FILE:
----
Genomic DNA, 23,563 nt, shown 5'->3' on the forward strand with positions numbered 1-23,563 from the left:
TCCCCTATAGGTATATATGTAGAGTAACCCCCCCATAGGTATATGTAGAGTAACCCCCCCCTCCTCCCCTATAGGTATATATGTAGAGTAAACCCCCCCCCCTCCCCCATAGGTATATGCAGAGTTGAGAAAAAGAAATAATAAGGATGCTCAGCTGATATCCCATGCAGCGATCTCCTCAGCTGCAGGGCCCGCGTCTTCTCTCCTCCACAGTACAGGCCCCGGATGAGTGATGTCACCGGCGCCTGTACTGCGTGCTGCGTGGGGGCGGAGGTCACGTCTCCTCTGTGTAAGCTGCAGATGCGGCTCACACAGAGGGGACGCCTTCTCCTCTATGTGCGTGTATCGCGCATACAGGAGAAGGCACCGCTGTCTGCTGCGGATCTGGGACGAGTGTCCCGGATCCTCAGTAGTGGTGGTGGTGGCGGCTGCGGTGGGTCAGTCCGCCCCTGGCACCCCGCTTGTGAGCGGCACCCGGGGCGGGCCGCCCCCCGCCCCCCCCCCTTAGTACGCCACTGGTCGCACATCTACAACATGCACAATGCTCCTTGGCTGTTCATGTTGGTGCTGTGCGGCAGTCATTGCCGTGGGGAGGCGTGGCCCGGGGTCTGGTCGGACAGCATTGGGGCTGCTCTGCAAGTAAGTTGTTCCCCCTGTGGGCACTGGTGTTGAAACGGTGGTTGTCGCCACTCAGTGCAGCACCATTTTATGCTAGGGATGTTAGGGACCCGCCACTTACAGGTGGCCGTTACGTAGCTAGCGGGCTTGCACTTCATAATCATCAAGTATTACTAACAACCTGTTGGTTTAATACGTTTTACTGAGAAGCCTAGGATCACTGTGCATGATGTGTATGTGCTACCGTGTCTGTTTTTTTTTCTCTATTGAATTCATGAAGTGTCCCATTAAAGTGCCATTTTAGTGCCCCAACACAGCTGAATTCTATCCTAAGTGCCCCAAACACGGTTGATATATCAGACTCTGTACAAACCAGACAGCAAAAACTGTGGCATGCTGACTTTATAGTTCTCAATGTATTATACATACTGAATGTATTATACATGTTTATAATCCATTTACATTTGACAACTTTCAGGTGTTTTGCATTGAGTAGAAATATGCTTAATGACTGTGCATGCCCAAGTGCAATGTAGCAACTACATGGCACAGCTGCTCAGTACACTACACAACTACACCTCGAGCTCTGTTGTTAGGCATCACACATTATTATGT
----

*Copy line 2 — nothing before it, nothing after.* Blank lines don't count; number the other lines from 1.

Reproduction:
TCCCCTATAGGTATATATGTAGAGTAACCCCCCCATAGGTATATGTAGAGTAACCCCCCCCTCCTCCCCTATAGGTATATATGTAGAGTAAACCCCCCCCCCTCCCCCATAGGTATATGCAGAGTTGAGAAAAAGAAATAATAAGGATGCTCAGCTGATATCCCATGCAGCGATCTCCTCAGCTGCAGGGCCCGCGTCTTCTCTCCTCCACAGTACAGGCCCCGGATGAGTGATGTCACCGGCGCCTGTACTGCGTGCTGCGTGGGGGCGGAGGTCACGTCTCCTCTGTGTAAGCTGCAGATGCGGCTCACACAGAGGGGACGCCTTCTCCTCTATGTGCGTGTATCGCGCATACAGGAGAAGGCACCGCTGTCTGCTGCGGATCTGGGACGAGTGTCCCGGATCCTCAGTAGTGGTGGTGGTGGCGGCTGCGGTGGGTCAGTCCGCCCCTGGCACCCCGCTTGTGAGCGGCACCCGGGGCGGGCCGCCCCCCGCCCCCCCCCCTTAGTACGCCACTGGTCGCACATCTACAACATGCACAATGCTCCTTGGCTGTTCATGTTGGTGCTGTGCGGCAGTCATTGCCGTGGGGAGGCGTGGCCCGGGGTCTGGTCGGACAGCATTGGGGCTGCTCTGCAAGTAAGTTGTTCCCCCTGTGGGCACTGGTGTTGAAACGGTGGTTGTCGCCACTCAGTGCAGCACCATTTTATGCTAGGGATGTTAGGGACCCGCCACTTACAGGTGGCCGTTACGTAGCTAGCGGGCTTGCACTTCATAATCATCAAGTATTACTAACAACCTGTTGGTTTAATACGTTTTACTGAGAAGCCTAGGATCACTGTGCATGATGTGTATGTGCTACCGTGTCTGTTTTTTTTTCTCTATTGAATTCATGAAGTGTCCCATTAAAGTGCCATTTTAGTGCCCCAACACAGCTGAATTCTATCCTAAGTGCCCCAAACACGGTTGATATATCAGACTCTGTACAAACCAGACAGCAAAAACTGTGGCATGCTGACTTTATAGTTCTCAATGTATTATACATACTGAATGTATTATACATGTTTATAATCCATTTACATTTGACAACTTTCAGGTGTTTTGCATTGAGTAGAAATATGCTTAATGACTGTGCATGCCCAAGTGCAATGTAGCAACTACATGGCACAGCTGCTCAGTACACTACACAACTACACCTCGAGCTCTGTTGTTAGGCATCACACATTATTATGT